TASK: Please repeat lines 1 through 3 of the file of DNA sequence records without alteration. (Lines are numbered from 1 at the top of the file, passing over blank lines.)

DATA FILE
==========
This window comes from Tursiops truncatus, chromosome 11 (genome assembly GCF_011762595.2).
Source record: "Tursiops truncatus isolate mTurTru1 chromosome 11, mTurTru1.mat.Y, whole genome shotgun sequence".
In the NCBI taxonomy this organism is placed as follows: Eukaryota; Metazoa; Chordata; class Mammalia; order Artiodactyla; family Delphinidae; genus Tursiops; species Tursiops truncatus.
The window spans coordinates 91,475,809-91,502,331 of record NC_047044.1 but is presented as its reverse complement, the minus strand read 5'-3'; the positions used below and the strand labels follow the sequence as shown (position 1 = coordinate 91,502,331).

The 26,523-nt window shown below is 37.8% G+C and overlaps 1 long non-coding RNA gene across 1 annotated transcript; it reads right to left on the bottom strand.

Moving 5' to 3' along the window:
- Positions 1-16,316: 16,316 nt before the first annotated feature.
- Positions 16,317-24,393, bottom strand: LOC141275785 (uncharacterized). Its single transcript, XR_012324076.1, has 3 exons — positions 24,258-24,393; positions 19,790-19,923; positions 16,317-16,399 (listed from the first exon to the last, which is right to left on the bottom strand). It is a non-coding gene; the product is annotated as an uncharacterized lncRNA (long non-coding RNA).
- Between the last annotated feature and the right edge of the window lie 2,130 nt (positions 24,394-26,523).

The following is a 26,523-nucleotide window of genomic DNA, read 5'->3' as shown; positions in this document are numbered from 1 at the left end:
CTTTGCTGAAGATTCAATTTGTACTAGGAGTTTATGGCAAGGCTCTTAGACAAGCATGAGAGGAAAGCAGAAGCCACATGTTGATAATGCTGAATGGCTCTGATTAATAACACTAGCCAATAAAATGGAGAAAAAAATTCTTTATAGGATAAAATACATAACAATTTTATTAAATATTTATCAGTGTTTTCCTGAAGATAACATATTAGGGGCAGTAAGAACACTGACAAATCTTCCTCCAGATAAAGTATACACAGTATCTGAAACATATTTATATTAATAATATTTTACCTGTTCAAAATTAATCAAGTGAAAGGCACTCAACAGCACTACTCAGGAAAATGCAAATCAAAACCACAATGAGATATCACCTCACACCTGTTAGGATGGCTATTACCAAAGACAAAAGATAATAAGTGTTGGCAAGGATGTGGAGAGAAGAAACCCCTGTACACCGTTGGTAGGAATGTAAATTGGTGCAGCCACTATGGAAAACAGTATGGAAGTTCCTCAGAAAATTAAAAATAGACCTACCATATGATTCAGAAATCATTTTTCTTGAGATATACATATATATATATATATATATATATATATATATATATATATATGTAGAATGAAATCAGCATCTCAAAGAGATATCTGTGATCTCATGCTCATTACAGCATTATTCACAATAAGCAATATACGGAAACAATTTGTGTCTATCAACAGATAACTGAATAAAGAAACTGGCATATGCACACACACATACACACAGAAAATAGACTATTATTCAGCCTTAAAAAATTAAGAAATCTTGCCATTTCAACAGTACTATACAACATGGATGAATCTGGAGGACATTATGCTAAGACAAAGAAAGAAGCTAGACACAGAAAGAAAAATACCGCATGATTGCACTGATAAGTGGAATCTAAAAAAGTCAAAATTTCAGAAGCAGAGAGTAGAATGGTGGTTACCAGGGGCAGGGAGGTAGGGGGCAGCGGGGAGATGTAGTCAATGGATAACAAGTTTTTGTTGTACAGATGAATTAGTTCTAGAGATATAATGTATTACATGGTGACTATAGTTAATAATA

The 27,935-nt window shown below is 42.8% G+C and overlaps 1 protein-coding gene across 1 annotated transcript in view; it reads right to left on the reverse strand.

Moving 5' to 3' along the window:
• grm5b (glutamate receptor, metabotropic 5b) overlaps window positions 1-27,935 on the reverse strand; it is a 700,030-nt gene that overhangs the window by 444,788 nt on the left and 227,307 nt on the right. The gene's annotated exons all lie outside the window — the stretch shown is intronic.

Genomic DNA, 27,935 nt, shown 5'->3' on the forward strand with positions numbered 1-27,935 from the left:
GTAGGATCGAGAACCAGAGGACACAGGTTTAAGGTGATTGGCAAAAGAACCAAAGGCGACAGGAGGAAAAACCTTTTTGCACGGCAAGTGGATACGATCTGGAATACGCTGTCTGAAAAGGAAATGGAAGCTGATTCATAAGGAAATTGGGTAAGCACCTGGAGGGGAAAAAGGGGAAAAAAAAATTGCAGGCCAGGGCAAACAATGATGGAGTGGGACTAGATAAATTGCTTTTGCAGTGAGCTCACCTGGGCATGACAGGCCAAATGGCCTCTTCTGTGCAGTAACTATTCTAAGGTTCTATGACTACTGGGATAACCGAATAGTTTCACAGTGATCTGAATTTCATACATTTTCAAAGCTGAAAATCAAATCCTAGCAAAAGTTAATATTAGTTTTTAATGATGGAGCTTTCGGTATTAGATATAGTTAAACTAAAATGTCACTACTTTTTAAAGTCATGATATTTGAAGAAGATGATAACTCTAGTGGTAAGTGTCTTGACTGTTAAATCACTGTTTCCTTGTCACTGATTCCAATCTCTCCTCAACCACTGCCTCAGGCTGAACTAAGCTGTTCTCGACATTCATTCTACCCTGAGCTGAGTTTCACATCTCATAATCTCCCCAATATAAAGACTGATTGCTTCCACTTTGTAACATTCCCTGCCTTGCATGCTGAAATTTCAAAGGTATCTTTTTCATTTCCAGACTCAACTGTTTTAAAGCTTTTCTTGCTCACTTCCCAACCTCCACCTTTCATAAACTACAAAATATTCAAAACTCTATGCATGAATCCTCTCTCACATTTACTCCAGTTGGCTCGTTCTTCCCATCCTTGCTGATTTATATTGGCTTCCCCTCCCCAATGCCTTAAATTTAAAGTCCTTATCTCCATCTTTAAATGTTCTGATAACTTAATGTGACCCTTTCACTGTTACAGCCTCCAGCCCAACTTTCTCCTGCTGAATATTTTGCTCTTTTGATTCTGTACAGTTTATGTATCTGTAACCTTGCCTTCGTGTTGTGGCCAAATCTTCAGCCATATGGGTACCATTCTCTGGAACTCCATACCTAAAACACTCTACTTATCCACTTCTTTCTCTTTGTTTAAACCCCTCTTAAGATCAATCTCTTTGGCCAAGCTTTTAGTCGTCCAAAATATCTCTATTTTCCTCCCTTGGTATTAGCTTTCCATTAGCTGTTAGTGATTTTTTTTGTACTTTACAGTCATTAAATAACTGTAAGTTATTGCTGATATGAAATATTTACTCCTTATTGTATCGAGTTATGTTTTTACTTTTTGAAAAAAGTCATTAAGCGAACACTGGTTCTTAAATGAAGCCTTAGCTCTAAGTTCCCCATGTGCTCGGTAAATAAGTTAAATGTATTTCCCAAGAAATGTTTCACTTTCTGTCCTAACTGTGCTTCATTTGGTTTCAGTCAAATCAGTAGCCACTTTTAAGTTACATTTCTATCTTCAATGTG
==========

This window comes from Tursiops truncatus, chromosome 11 (genome assembly GCF_011762595.2).
Source record: "Tursiops truncatus isolate mTurTru1 chromosome 11, mTurTru1.mat.Y, whole genome shotgun sequence".
In the NCBI taxonomy this organism is placed as follows: Eukaryota; Metazoa; Chordata; class Mammalia; order Artiodactyla; family Delphinidae; genus Tursiops; species Tursiops truncatus.